Summer in Poland means that all kinds of fruit is cheap and accessible on every corner. It’s something that you don’t get in the US. There are farmers markets that sell seasonal produce but in my mind I always recalculate the prices and it just makes me sad to see that I have to pay $5 for a small box of strawberries or cherries.  This time I was on a quest for prunes. I’ve seen different plums around but not prunes until my recent Costco trip. Who would have thought that I would find them there? I had to get them and the first thing that came to my mind was prune pierogi. I know that when most people think about pierogi they instantly think pierogi with meat, sauerkraut, mushrooms or cheese and potatoes.  But in the summer Poles like their pierogi with fruit. My mom would always make them with strawberries, prunes or blueberries, but you can make them with apples and cinnamon and other fruit.

Serving: 4-5
Preparation of dough: 5 minutes, plus 20 minutes resting time of the dough
Cooking Dumplings: 10 minutes
Preparation of filling: 10 minutes

Ingredients for dough (makes approx 50 dumplings)
2 cups of flour
1/4 cup of warm water
1 tablespoon of canola oil
1 egg
Pinch of salt

Ingredients for filling
10-12 prunes
1 tablespoon of sugar
½ cup of sour cream
2 tablespoons of powder sugar

Rinse the prunes and cut them half and discard the pit. Then cut the halves in half again and put them aside and start preparing the dough.

Transfer the flour onto the working surface, sprinkle some salt, make a well and add the egg and canola oil inside the well. Start adding the warm water and mix the dough. Work it out slowly adding the water as needed. The kneading will take you few minutes and the dough will be very soft and elastic thanks to the warm water and oil.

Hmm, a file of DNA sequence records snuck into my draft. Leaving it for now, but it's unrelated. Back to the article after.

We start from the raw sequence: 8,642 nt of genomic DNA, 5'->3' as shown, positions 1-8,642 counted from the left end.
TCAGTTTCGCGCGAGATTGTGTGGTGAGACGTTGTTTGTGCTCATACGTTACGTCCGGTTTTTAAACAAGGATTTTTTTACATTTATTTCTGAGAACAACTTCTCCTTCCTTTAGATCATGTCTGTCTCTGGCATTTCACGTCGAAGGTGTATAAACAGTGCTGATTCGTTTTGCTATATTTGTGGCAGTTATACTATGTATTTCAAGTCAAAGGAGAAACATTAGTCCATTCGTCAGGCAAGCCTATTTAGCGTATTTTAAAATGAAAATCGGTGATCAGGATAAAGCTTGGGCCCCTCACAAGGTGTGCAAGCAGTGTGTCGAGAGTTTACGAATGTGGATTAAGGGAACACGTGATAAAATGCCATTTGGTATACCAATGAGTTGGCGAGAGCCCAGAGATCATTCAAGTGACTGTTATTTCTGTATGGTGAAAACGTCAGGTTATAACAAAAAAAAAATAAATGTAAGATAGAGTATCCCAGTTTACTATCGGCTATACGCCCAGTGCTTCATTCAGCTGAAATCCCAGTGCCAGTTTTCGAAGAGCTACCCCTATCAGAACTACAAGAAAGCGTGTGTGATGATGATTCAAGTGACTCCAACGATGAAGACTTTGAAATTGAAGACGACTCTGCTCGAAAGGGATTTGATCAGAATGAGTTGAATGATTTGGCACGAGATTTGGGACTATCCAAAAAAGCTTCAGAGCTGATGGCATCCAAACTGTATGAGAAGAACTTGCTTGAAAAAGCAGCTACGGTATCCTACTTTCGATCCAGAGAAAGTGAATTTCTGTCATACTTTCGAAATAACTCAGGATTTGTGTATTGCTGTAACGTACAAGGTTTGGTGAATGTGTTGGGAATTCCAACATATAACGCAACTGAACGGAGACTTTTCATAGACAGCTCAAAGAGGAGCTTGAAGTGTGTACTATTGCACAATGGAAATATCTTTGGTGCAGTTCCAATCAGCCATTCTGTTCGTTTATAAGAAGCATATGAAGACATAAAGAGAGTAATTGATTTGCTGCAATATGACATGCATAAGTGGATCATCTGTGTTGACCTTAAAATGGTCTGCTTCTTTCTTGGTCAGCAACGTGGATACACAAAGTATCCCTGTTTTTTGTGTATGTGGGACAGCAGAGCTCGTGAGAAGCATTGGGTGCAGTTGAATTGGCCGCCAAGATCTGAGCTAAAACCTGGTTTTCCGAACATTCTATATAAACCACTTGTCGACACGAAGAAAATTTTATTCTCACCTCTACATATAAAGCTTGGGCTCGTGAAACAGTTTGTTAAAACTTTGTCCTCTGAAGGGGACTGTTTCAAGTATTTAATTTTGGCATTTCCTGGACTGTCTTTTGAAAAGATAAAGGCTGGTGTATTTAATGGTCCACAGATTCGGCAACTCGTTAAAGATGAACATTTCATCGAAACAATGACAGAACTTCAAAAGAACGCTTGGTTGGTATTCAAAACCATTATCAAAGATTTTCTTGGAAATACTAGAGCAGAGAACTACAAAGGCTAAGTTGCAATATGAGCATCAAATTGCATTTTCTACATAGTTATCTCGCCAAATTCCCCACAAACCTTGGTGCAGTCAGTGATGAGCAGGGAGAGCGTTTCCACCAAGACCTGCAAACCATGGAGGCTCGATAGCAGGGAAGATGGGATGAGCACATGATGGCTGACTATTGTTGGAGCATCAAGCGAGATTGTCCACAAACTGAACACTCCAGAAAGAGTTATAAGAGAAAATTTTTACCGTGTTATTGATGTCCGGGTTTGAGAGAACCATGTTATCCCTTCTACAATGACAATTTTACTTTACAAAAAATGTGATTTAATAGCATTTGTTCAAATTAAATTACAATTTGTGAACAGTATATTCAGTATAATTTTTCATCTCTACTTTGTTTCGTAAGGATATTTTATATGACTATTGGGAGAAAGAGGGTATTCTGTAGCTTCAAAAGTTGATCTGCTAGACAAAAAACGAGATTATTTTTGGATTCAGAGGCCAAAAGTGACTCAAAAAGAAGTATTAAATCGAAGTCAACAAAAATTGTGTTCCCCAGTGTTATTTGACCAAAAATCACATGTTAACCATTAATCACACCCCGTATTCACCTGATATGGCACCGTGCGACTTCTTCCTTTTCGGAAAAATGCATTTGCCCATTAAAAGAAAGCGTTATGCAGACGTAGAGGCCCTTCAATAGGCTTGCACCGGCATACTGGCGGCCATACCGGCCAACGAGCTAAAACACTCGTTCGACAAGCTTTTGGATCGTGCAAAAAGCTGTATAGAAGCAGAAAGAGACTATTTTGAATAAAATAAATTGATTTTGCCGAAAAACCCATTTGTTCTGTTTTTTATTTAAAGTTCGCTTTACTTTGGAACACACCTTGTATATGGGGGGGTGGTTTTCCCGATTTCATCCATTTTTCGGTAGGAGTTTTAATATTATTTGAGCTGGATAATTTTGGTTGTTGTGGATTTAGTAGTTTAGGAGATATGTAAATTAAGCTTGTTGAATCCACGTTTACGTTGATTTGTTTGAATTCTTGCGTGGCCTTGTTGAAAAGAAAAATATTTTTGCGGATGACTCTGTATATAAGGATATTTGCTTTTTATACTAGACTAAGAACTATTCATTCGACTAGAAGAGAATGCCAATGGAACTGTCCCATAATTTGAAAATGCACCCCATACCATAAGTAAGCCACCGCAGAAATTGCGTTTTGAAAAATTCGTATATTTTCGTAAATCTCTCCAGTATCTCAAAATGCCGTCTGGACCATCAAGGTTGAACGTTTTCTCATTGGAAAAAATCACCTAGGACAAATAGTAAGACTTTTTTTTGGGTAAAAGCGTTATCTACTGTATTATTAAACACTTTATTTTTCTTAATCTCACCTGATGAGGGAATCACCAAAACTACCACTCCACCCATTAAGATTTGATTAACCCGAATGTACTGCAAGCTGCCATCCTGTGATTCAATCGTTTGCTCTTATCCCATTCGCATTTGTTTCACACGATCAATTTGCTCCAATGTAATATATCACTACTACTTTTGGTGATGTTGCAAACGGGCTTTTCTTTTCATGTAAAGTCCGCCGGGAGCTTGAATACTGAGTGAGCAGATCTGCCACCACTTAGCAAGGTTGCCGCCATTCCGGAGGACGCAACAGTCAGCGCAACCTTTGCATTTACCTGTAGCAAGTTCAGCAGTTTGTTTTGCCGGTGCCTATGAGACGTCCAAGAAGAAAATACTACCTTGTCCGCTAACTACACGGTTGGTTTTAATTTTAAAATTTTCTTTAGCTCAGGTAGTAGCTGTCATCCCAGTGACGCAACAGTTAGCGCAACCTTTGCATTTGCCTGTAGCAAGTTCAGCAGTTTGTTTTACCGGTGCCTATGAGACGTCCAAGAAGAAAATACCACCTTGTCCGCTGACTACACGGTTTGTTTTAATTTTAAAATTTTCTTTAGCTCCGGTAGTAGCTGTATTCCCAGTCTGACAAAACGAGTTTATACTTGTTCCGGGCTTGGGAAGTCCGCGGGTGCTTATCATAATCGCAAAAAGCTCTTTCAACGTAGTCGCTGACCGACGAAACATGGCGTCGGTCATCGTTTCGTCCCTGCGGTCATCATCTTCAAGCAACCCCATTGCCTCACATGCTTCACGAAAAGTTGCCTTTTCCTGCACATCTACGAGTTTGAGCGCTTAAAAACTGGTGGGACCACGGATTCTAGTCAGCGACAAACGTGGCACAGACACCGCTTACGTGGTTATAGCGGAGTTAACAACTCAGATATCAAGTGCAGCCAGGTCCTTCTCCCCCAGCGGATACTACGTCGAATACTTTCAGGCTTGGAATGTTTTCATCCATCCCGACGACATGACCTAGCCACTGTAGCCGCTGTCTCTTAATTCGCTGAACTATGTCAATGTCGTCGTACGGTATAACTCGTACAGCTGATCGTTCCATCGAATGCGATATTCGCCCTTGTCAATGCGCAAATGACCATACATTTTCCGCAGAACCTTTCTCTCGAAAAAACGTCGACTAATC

Cut the dough into 2 batches and cover them with plastic wrap and let them rest for about 20 minutes.

Assembling pierogi
Start rolling out the first piece of dough. Keep the other one in the plastic foil or kitchen towel.
With this dough I don’t mind rolling out the old fashioned way because the dough is so flexible and soft that it’s a pure pleasure. But you can always use the KitchenAid Attachment to roll them out and I would recommend the size 5. You don’t want the dough to be too thin because it will be more difficult to assemble them.  Using a 4 inch cookie cutter, cut out circles. You should get approximately 20 cut outs from one batch. Reuse the remaining dough from this batch and knead it all together again. Roll out again and keep cutting out circles. This one should give you 10 more circles.
Place two slices of prunes in the middle and sprinkle some sugar on the top. Fold it together using some water to seal on the edges if the ends don’t want to stick together. It may happen due to an excess amount of flour or if you keep the circles uncovered and the dough dries out.
Make waves of braids using your thumb, index finger and middle finger. Play with the folding process and shape them the way you like it. If it’s too difficult you can always use a fork.
Repeat the same steps with the remaining batch of dough. Cover the dumplings with the kitchen towel if you are waiting for the water to boil. You don’t want them to dry out.
Bring some water to boil in a large pot.  Transfer the first batch of dumplings to the boiling water. Wait few seconds until they come up to the surface and boil them for 2 minutes. Take them out with a spider spoon and cook the next batches of the dumplings.
Serve them with sour cream mixed with powdered sugar. I know this may sound bizarre but believe me and try combining the sour cream with sugar. It works perfectly with fruit pierogi.

1 Comment

  1. I love chicken And now i want try dumplings and thanks for sharing this recipe . I think this dumplings are fabulous. You can also try our chicken base . This is also fabulous please try this and enjoy your food.

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